Bobby Jenks: I'm sticking by what I said in the chat Friday: He's out of shape and had a 4.44 ERA last year, nearly a half-run higher than Papelbon. I realize he was unlucky on batted balls and had a high K-rate, but I'm not convinced he's the answer, either. He puts the fear of Gagne in me. Now, I'm not saying that signing him was a lousy decision. I love the idea of another late-inning option who can get a key strikeout: Manny Delcarmen never really became that guy. Jenks could become a spectacular success or a spectacular flameout, and neither would surprise me. What I'm saying is that those who will pine shrilly for Jenks to become the closer should Papelbon blow one in the season's early days had better be aware of what they're doing.
Junichi Tazawa: He's something of an afterthought at the moment, though not for the same reason as Michael Bowden, whose future is trapped in that Baseball Purgatory between Triple A and the majors. (I think Mike Rochford might still be there.) Tazawa is almost exactly a full year removed from the Tommy John surgery that cost him entire second season stateside, and full recovery typically takes 18 months, meaning his third season in the Red Sox organization will be dedicated to building up his arm strength more than anything else. I wasn't sure what his potential or ceiling was after the '09 season -- he featured a wide repertoire of pitches, but was neither overpowering nor looked overpowering, if that counts for anything. But he did have his flashes, and he won't turn 25 until June.
Matt Albers: Have to admit, I didn't quite understand why the Sox signed him to a major league deal for $875,000 back in December. He's had one above-average performance in five full or partial seasons. His career ERA is 5.11, he gives up more than 1.5 baserunners per inning and his strikeout-to-walk ratio is 1.4 to 1 over his career, and he pitched in relief for the Orioles the past three years, which is a strong hint that he hasn't been particularly successful. So after a little bit more research, here are the two possible clues to his appeal to the Sox as far as I can tell: He was third in the AL with 75.2 innings out of the bullpen, and he didn't give up a homer in 36 appearances after June 8. Hey, it's something.
Clay Buchholz: Now here's a fascinating case. In his age 25 season, Buchholz broke through as a legitimate top-of-the-rotation starter, a destination predicted for him since at least Sept. 1, 2007. He won 17 games, finished second in the AL with a 2.33 ERA, threw harder than ever and with much-improved command of that mesmerizing fastball-slider-changeup repertoire. Yet advanced metrics suggest that he had a considerable chunk of luck on his side last year. His fielding-independent pitching number, 3.61, was more than a run higher than his ERA, his batting average on balls in play, .261, suggested good fortune (or at least good positioning of his fielders), and his strikeout total (120 in 173.2 innings) was low. While I appreciate the predictive clues FIP and BABIP are giving us, I tend to think Buchholz, with his outstanding stuff and the poise and knowledge to help him utilize it, will have a very similar season to 2010, albeit with a slightly higher ERA, probably in the 3.00-3.20 range. I like the succinct way Baseball Prospectus put it in its annual: "Pitchers can have fantastic stuff without racking up strikeouts, and Buchholz is Exhibit A."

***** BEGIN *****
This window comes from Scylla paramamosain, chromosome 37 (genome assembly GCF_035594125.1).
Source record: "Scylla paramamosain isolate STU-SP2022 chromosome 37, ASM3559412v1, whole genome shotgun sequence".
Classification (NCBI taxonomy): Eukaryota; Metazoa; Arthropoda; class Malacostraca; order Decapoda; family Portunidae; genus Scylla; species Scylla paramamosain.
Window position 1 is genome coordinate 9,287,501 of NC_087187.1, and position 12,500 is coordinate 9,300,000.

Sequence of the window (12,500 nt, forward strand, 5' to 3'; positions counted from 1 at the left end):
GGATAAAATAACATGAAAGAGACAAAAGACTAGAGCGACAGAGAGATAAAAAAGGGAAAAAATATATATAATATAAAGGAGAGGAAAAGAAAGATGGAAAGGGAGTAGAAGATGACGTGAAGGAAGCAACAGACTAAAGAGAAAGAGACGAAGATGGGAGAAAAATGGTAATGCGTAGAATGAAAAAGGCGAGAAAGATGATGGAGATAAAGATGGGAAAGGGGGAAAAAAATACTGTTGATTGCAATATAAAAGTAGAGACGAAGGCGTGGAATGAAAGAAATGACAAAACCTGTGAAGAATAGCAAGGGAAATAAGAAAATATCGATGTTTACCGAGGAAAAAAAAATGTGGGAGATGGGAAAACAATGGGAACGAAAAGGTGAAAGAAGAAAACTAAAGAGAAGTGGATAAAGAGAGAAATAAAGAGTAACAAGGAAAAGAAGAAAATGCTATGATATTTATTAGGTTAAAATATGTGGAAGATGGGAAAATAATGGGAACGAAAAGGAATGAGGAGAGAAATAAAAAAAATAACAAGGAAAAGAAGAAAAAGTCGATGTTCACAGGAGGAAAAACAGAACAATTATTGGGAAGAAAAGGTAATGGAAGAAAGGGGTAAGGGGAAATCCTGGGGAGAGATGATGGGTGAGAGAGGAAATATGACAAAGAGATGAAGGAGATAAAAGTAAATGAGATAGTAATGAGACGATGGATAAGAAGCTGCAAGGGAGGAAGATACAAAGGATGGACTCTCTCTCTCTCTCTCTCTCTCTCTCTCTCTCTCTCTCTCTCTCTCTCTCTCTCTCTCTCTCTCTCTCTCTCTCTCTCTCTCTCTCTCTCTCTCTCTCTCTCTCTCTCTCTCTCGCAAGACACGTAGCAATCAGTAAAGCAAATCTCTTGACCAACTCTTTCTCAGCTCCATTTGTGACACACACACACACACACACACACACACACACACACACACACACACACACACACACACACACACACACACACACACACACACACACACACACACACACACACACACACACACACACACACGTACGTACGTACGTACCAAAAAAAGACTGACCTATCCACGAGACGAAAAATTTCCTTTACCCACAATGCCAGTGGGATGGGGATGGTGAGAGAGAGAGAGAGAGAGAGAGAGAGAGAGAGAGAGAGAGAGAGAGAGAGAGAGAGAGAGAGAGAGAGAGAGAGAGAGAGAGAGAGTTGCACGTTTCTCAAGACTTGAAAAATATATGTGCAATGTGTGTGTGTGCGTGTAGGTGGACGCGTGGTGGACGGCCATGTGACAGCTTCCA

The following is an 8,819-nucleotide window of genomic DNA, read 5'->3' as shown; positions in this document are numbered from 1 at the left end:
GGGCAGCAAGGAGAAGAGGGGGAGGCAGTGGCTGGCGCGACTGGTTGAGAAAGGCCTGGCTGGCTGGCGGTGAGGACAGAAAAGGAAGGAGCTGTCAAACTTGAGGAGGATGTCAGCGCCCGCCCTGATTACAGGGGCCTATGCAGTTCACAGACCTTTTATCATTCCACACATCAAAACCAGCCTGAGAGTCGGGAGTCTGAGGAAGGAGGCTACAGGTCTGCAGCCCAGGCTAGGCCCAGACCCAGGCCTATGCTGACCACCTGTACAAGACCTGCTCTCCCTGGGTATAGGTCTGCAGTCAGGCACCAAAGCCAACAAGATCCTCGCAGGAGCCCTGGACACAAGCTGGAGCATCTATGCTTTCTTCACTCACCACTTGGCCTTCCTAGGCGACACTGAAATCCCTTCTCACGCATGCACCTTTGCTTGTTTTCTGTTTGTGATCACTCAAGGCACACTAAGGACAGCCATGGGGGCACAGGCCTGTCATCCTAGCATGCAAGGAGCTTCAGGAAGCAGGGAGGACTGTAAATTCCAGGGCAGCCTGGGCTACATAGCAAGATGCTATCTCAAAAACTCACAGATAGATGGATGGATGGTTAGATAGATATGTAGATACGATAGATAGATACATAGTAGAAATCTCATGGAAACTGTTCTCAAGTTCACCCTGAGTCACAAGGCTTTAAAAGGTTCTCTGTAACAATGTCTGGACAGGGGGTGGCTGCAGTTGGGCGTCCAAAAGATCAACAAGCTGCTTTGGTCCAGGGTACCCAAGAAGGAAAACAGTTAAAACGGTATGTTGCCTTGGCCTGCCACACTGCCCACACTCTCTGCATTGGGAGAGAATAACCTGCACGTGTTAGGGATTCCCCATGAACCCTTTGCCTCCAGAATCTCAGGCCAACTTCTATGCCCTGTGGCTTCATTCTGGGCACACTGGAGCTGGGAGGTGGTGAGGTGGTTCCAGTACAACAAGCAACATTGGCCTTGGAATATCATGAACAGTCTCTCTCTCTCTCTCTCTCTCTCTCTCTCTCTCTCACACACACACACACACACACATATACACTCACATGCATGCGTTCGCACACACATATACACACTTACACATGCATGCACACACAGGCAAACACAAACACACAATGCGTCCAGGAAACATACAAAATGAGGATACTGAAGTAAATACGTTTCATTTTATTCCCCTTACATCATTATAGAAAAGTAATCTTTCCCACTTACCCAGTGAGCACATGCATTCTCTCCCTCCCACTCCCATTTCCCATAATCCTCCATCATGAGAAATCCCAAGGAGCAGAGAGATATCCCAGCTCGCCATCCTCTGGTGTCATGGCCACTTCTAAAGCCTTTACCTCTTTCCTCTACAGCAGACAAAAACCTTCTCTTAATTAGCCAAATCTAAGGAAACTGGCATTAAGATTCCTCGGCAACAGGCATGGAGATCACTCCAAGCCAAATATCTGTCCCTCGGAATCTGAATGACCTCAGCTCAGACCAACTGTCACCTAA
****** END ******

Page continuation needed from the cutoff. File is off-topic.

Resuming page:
Mark Wagner: Meet the next Dusty Brown. That's not an insult. He's one of, what, probably a couple dozen catchers in Triple A who could carve out a nice career as a big league backup if only they were fortunate enough to fall into an opportunity. Wagner, a good defender who commands his pitchers' respect, was considered a decent prospect a couple of years ago, but he's struggled in two trials in Triple A (.210 average, .597 OPS), has battled injuries, and will turn 27 this summer. The odds are against him at this point, but at one time they were also against Mike Redmond and Francisco Cervelli and Matt Treanor and . . .
Hideki Okajima: I suppose it's not the worst-case scenario to have him back as the primary lefty in the 'pen. He was pretty effective in September/October (1.38 ERA, 1.00 WHIP in 13 innings over 15 appearances) But what had been a slight annual regression in his effectiveness since his terrific and unexpected 2007 season became an all-out cliff dive last season. Even with the relatively encouraging finish -- how much of that success came against September callups and Baltimore Orioles? -- he ended up with career worsts in H/9 (11.5), BB/9 (3.9), WHIP (a hideous 1.71), and ERA (4.50). You're feeling about his worthiness of a place on his roster probably directly correlates with a belief that his final month last season was not a mirage. Me, I'd rather see Dennys Reyes win the job.
About Touching All The Bases
Irreverence and insight from Chad Finn, a Globe/Boston.com sports writer and media columnist. A winner of several national and regional writing awards, he is the founder and sole contributor to the TATB blog, which launched in December 2004. Yes, he realizes how lucky he is.